Interview with conductor Karen Kamensek, conductor of Philip Glass’s Akhnaten at the Metropolitan Opera from May 19th to June 10th, 2022
Richard Guérin: My first awareness of your work on Philip Glass’s music was seeing your name on the credits for the recording of Les Enfants Terribles. The recording was in the early 2000s but I believe that recording was connected to the original production of the dance-opera in the mid-to late 1990s. When did you first connect with Philip?
Karen Kamensek: I believe I first met Philip in the early 90’s, though I can’t exactly remember where/when. I was assisting Dennis at the time, and so it was only natural that my path would cross Philip’s at some point sooner rather than later. I had hoped it would since I was already a huge fan, having discovered his music while pursuing my BM at Indiana University from ’87-’91. I know that I was music director for a production of « Woyzeck» at the Public Theater in 1992 (?), which Joanne Akalaitis directed, and for which Philip wrote some music. We were a small ensemble, placed backstage and piped in through speakers. It was my first paying gig as a young professional musician! There must be some documentation about this, but who knows where! Hahaha!
I believe that my name is listed as assistant conductor on the «Low» Symphony original recording with the BPO. I assisted on a production of Orphée in 1993, which Birgitta Trommler directed at the Jeunesse Musicale Festival in Weikersheim, Germany in 1993 and I was allowed to conduct one or two performances as well. This would’ve been the first European performance of this opera, although it is sadly not credited as such on Wiki. It was also my European conducting debut. That fall we mounted the original co-production (American Repertory Theatre in Cambridge, and BAM) at BAM, and Dennis let me conduct a performance, which was then my NY and US conducting debut.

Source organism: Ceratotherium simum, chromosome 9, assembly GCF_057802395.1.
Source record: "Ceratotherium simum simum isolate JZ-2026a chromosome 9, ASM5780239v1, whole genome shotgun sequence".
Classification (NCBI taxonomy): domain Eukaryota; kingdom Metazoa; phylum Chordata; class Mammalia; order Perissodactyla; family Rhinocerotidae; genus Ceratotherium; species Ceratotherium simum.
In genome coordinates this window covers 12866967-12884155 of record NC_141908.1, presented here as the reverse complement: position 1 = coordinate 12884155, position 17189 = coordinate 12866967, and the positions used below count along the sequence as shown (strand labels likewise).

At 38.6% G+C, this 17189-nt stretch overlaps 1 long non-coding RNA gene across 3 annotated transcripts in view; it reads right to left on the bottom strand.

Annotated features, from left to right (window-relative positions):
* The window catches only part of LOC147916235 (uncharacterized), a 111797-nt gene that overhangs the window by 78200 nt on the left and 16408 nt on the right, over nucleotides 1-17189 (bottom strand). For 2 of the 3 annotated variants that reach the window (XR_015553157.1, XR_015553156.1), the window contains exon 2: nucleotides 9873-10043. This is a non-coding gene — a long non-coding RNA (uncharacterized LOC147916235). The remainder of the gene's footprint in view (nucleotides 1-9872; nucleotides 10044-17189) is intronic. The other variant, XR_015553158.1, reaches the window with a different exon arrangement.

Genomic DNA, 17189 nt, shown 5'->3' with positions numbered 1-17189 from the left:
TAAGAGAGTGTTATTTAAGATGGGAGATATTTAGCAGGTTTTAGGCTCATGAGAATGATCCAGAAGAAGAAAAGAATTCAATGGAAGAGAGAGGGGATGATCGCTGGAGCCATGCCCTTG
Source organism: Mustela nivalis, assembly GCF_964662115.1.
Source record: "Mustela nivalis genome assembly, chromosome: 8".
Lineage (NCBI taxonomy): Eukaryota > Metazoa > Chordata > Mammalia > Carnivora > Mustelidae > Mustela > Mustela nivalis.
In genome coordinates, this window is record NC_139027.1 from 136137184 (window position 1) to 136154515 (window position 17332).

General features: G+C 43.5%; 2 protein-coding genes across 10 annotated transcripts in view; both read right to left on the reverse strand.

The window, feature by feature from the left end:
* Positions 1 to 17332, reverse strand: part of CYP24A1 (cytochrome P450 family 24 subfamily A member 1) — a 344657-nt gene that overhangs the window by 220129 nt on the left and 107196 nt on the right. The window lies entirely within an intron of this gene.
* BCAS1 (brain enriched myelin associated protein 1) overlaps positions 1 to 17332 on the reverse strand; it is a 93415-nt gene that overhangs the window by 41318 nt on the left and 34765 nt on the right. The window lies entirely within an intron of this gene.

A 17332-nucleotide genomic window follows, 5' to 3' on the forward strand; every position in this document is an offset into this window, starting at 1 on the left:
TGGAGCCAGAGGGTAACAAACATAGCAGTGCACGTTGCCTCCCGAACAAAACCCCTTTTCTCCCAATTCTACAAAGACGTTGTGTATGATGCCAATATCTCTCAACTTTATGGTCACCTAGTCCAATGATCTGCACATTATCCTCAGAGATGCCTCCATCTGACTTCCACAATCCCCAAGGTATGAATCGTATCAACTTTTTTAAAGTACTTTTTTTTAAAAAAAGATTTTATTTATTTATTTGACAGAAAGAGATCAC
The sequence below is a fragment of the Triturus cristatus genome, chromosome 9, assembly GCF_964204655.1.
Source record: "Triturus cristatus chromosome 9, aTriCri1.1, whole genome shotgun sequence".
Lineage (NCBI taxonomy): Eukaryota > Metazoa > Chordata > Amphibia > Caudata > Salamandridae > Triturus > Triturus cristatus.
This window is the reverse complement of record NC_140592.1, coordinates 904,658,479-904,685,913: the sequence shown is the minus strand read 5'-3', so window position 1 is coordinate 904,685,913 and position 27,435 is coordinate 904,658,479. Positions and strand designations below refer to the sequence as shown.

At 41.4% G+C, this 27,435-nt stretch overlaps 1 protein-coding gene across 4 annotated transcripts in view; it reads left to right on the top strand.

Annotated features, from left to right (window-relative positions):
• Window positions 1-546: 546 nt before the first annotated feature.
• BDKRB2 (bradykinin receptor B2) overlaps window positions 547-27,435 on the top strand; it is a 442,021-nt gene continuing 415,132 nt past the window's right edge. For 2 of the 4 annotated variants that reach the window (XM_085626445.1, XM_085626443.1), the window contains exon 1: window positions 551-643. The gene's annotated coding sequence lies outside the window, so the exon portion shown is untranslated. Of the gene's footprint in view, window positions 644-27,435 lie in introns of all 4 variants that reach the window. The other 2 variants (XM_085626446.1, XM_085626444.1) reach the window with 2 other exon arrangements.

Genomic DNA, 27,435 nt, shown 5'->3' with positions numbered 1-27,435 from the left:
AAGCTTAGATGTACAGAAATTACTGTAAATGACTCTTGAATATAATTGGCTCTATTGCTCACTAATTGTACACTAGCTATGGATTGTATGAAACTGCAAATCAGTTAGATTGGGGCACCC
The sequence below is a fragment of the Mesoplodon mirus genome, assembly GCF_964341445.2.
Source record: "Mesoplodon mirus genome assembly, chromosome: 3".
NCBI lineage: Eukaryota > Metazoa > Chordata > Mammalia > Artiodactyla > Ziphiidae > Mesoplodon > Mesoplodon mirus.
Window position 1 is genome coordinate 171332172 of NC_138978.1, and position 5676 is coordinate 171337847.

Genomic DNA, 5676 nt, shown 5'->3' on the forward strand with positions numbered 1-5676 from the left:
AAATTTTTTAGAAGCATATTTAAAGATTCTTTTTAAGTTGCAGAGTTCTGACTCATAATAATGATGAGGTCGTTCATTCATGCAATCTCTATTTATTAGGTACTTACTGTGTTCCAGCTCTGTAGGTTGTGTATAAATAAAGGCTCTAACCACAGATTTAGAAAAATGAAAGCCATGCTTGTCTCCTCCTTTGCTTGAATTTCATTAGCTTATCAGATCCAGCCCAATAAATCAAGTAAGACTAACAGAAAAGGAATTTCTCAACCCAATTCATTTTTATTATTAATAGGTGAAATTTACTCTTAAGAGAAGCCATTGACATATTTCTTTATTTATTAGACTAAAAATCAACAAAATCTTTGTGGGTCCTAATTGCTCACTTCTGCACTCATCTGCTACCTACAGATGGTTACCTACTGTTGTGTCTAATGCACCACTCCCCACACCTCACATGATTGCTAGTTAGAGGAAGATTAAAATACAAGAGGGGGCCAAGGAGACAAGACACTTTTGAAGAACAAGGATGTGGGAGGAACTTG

After that came Les Enfants Terribles, the premiere, the European tour, and the recording in 1997. I think my name is mis-spelled on the CD jacket, unless they re-printed.
RG: You popped up on my Glass radar again when you did the Proms performance of Passages, which, if I’m not mistaken was actually the world concert premiere of the piece?
KK: Indeed Passages was the world concert premiere, and the Paris performance was the 2nd concert performance. I hope we get to do it again and again. It’s the most amazing artistic project! A balm for the soul.
RG: You then did the Passagesagain in France, and then of course these amazing Akhnaten performances. For those involved with Philip’s music for a long time, I wonder how you perceive the language of his music… how it has changed andalso how maybe the reception of it has changed over the years. Akhnaten was famous for its premiere in Germany during which a third of the audience left, a third stayed to boo, and a third remained to give it a standing ovation.
KK: Oddly enough, Glass skeptics or haters generally stay out of my way. Or if they don’t, they see with one look of my eye that they’d better tread carefully with their next comments. I believe I came to it in Germany long after Akhnaten shook up the scene there. There was already a loyal fan base by the time I moved to Europe in 2000. I performed CIVIL warS in Freiburg, and in Duisburg, and both times we were so enthusiastically received. People now travel internationally to see/hear/experience Philip, and we have repeat offenders for Phelim’s production of Akhnaten. Some have seen it nearly as many times as I have conducted it.